Please use this identifier to cite or link to this item:
|Title:||Mechanism of osthole inhibition of vascular Cav1.2 current||Authors:||Fusi, Fabio
Le Minh, Ha
Nguyen Manh, Cuong
|Issue Date:||2012||Project:||None||Journal:||EUROPEAN JOURNAL OF PHARMACOLOGY||Abstract:||
Osthole is a coumarin extracted from Cnidium monnieri (L.) Cusson. The medicinal plant is widely used in Vietnamese as well as Chinese traditional medicine as a vasodilating and antihypertensive agent. Here we have tested the proposition that the block of Ca(v)1.2 channels is mainly responsible for its vascular activity. An in-depth analysis of the effect of osthole on Ca(v)1.2 current (I(Ca1.2)) was performed in rat tail artery myocytes using the whole-cell patch-clamp method. Osthole decreased I(Ca1.2) in a concentration- and voltage-dependent manner. At holding potentials of -50 and -80mV, the pIC(50) values were 4.78±0.07 and 4.36±0.08, respectively; the latter corresponded to the drug apparent dissociation constant for resting channels, K(R), of 47.8μM. Osthole speeded up the inactivation kinetics of I(Ca1.2) and shifted the voltage dependence of the inactivation curve to more negative potentials in a concentration-dependent manner, with an apparent dissociation constant for inactivated channels (K(I)) of 6.88μM. Block of I(Ca1.2) was frequency-dependent and the rate of recovery from inactivation was slowed down. In conclusion, osthole is a vascular Ca(v)1.2 channel antagonist stabilizing the channel in its inactivated state. This mechanism may account for the systolic blood pressure reduction induced by the drug in animal models of hypertension and points to osthole as a lead for the development of novel antihypertensive agents.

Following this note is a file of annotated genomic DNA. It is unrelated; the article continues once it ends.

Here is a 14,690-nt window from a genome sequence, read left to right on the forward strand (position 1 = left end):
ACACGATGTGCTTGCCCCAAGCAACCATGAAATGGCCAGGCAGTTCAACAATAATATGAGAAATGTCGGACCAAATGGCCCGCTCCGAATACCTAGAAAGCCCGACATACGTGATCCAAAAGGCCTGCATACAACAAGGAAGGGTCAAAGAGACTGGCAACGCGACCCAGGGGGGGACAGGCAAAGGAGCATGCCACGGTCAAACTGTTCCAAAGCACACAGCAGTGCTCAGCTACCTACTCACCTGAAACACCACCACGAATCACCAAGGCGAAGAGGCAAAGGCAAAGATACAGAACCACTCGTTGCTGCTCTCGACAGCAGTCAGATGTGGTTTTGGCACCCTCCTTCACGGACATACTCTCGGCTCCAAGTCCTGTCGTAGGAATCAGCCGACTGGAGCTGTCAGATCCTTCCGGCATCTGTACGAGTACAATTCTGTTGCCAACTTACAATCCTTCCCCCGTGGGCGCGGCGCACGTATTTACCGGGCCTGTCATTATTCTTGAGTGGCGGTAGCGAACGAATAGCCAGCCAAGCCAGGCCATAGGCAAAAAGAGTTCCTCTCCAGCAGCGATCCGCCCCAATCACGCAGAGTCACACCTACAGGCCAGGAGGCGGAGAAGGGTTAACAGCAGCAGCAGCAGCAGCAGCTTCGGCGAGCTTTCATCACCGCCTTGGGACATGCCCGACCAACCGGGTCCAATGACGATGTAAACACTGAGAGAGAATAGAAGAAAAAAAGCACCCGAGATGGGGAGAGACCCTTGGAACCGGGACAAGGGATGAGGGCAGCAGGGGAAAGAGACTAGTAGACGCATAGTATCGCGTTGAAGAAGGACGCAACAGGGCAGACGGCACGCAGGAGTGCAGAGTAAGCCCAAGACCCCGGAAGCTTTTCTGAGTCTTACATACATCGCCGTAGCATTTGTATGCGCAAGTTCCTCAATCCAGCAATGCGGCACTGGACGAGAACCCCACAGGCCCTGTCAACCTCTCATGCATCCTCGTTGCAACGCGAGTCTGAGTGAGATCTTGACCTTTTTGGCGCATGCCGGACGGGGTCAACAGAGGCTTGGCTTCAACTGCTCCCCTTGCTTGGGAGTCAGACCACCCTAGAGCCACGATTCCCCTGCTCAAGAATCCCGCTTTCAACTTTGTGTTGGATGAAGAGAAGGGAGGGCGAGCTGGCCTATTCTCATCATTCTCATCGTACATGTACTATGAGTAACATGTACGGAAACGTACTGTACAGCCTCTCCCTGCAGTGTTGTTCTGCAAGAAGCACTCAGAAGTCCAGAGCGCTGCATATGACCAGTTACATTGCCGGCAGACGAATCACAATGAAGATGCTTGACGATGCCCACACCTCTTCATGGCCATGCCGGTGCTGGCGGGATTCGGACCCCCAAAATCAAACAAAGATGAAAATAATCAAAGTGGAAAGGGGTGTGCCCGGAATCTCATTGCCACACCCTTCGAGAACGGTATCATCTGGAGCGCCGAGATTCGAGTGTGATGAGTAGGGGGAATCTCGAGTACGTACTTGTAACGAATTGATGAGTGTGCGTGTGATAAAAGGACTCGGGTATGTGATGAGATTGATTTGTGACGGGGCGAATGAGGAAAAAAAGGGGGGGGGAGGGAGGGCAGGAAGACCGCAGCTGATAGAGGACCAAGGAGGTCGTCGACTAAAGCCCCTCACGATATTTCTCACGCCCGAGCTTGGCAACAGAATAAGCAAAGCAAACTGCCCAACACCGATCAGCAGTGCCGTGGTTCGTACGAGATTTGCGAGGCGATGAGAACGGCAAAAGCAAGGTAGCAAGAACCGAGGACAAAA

|Appears in Collections:||Publications|
Show full item record
Items in DSpace are protected by copyright, with all rights reserved, unless otherwise indicated.